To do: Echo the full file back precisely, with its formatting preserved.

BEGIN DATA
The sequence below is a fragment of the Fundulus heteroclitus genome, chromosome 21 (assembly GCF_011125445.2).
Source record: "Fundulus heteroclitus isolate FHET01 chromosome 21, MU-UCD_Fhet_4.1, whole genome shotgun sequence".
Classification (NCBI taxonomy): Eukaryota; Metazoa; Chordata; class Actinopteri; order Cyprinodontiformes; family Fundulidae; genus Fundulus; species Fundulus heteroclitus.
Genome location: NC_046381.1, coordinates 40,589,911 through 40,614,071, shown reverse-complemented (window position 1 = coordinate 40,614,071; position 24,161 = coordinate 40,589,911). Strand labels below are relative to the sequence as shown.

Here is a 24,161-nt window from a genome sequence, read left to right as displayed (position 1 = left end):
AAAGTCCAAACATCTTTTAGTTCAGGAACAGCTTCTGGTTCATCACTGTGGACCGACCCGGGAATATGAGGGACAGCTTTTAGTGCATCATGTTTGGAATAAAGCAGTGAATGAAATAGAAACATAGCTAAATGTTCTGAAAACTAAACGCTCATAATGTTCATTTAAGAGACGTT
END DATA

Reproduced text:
The sequence below is a fragment of the Fundulus heteroclitus genome, chromosome 21 (assembly GCF_011125445.2).
Source record: "Fundulus heteroclitus isolate FHET01 chromosome 21, MU-UCD_Fhet_4.1, whole genome shotgun sequence".
Classification (NCBI taxonomy): Eukaryota; Metazoa; Chordata; class Actinopteri; order Cyprinodontiformes; family Fundulidae; genus Fundulus; species Fundulus heteroclitus.
Genome location: NC_046381.1, coordinates 40,589,911 through 40,614,071, shown reverse-complemented (window position 1 = coordinate 40,614,071; position 24,161 = coordinate 40,589,911). Strand labels below are relative to the sequence as shown.

Here is a 24,161-nt window from a genome sequence, read left to right as displayed (position 1 = left end):
AAAGTCCAAACATCTTTTAGTTCAGGAACAGCTTCTGGTTCATCACTGTGGACCGACCCGGGAATATGAGGGACAGCTTTTAGTGCATCATGTTTGGAATAAAGCAGTGAATGAAATAGAAACATAGCTAAATGTTCTGAAAACTAAACGCTCATAATGTTCATTTAAGAGACGTT